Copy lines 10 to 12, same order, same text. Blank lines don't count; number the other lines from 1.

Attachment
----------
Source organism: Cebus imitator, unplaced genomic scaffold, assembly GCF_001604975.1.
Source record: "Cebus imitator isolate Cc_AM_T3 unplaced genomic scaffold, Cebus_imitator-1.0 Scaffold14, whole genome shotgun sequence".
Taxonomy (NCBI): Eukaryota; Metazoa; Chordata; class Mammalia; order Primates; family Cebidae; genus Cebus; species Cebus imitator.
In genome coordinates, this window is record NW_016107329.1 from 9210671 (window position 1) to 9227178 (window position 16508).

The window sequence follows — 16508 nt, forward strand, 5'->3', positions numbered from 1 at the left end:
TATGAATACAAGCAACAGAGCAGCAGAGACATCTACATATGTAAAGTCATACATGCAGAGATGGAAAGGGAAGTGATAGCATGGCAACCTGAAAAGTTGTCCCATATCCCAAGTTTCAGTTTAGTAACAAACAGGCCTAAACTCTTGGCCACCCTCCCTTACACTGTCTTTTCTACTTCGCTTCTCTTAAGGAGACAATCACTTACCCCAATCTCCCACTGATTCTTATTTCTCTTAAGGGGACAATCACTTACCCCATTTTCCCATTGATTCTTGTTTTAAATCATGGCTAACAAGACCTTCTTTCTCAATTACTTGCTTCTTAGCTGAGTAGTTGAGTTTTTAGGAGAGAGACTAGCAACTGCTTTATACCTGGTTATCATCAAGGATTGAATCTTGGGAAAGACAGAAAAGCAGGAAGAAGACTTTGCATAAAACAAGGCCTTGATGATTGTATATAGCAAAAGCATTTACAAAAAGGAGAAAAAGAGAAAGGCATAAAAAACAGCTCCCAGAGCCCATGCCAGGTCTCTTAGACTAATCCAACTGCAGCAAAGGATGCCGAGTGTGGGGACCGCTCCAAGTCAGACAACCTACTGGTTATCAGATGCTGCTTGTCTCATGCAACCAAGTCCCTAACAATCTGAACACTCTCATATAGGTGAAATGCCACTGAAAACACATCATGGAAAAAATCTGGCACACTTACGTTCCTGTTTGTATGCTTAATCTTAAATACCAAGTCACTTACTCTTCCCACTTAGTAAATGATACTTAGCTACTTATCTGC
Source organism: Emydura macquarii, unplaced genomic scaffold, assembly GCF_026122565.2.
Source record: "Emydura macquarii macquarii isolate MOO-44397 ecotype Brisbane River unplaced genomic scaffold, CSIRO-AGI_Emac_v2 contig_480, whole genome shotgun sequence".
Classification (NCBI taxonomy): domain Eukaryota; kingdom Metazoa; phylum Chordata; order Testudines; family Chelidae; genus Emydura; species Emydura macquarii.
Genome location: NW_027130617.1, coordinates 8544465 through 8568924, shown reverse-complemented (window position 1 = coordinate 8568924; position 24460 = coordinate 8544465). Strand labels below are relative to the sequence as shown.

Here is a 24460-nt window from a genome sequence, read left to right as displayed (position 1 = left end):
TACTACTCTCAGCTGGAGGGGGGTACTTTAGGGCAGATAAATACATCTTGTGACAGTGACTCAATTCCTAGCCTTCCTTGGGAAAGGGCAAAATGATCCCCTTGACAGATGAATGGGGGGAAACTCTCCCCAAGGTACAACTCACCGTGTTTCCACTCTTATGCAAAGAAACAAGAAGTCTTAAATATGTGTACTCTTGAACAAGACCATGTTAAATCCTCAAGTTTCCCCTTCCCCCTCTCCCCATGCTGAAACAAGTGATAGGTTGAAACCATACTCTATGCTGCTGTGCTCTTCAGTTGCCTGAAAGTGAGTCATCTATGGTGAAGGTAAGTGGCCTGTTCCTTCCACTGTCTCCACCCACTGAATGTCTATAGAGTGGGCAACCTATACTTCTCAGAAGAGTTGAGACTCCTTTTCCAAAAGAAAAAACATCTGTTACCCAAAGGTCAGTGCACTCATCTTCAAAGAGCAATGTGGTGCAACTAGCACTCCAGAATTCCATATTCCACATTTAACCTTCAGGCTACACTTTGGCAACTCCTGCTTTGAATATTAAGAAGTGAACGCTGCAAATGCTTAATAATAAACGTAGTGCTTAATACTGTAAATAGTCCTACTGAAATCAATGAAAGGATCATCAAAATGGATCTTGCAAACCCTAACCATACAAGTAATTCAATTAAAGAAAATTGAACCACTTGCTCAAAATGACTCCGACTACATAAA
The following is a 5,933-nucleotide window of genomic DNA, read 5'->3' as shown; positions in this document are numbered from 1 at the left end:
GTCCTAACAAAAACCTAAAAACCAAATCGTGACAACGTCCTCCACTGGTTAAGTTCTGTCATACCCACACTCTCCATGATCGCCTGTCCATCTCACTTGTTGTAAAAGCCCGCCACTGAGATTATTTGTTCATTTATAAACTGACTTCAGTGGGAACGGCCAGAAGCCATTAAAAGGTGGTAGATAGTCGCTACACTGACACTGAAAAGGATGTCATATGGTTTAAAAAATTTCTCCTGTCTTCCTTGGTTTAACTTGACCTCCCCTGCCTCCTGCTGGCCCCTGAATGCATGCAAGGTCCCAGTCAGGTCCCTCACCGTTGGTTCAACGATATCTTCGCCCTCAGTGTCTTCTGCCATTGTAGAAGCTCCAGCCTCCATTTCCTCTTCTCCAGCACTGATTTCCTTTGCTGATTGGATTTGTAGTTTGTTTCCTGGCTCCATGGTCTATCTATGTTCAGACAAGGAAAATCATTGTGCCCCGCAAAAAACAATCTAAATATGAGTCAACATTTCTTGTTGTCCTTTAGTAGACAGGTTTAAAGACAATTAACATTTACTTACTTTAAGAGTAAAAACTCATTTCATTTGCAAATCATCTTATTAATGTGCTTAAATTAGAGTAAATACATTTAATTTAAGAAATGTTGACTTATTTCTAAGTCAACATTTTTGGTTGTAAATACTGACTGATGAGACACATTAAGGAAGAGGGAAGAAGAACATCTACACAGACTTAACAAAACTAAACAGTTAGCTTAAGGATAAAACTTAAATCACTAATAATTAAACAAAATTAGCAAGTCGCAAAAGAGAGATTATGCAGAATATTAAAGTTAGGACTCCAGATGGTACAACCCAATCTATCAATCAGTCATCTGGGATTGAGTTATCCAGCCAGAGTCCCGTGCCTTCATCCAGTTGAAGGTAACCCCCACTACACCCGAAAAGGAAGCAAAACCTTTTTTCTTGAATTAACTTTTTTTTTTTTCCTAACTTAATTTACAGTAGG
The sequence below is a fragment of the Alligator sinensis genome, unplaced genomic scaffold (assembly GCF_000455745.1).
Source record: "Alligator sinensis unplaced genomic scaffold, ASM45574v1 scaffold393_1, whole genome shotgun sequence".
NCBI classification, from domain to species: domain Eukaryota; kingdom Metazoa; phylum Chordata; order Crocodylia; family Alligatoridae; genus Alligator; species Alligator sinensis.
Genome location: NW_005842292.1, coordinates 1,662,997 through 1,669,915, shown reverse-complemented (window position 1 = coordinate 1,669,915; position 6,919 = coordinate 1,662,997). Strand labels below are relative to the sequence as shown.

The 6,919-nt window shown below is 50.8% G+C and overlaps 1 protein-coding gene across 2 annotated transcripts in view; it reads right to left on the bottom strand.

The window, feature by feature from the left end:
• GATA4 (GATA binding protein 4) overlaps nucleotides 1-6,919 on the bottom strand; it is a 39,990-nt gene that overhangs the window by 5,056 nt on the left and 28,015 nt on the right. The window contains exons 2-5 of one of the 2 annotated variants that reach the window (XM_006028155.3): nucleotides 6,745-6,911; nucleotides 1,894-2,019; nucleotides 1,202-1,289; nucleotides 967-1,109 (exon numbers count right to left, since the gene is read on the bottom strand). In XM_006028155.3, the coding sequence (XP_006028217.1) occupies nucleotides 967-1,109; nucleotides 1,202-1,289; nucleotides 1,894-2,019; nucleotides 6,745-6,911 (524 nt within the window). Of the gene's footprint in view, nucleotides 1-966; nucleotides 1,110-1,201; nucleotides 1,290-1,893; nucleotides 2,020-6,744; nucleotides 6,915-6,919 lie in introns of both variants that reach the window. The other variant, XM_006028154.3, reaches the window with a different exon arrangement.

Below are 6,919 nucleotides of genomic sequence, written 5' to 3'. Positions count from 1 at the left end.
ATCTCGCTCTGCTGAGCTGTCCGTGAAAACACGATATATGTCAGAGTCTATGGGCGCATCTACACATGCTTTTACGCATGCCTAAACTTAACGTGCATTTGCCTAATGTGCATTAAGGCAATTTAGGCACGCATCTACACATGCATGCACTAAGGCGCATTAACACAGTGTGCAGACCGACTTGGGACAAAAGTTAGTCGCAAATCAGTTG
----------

Genome location: NW_027130617.1, coordinates 8544465 through 8568924, shown reverse-complemented (window position 1 = coordinate 8568924; position 24460 = coordinate 8544465). Strand labels below are relative to the sequence as shown.

Here is a 24460-nt window from a genome sequence, read left to right as displayed (position 1 = left end):
TACTACTCTCAGCTGGAGGGGGGTACTTTAGGGCAGATAAATACATCTTGTGACAGTGACTCAATTCCTAGCCTTCCTTGGGAAAGGGCAAAATGATCCCCTTGACAGATGAATGGGGGGAAACTCTCCCCAAGGTACAACTCACCGTGTTTCCACTCTTATGCAAAGAAACAAGAAGTCTTAAATATGTGTACTCTTGAACAAGACCATGTTAAATCCTCAAGTTTCCCCTTCCCCCTCTCCCCATGCTGAAACAAGTGATAGGTTGAAACCATACTCTATGCTGCTGTGCTCTTCAGTTGCCTGAAAGTGAGTCATCTATGGTGAAGGTAAGTGGCCTGTTCCTTCCACTGTCTCCACCCACTGAATGTCTATAGAGTGGGCAACCTATACTTCTCAGAAGAGTTGAGACTCCTTTTCCAAAAGAAAAAACATCTGTTACCCAAAGGTCAGTGCACTCATCTTCAAAGAGCAATGTGGTGCAACTAGCACTCCAGAATTCCATATTCCACATTTAACCTTCAGGCTACACTTTGGCAACTCCTGCTTTGAATATTAAGAAGTGAACGCTGCAAATGCTTAATAATAAACGTAGTGCTTAATACTGTAAATAGTCCTACTGAAATCAATGAAAGGATCATCAAAATGGATCTTGCAAACCCTAACCATACAAGTAATTCAATTAAAGAAAATTGAACCACTTGCTCAAAATGACTCCGACTACATAAA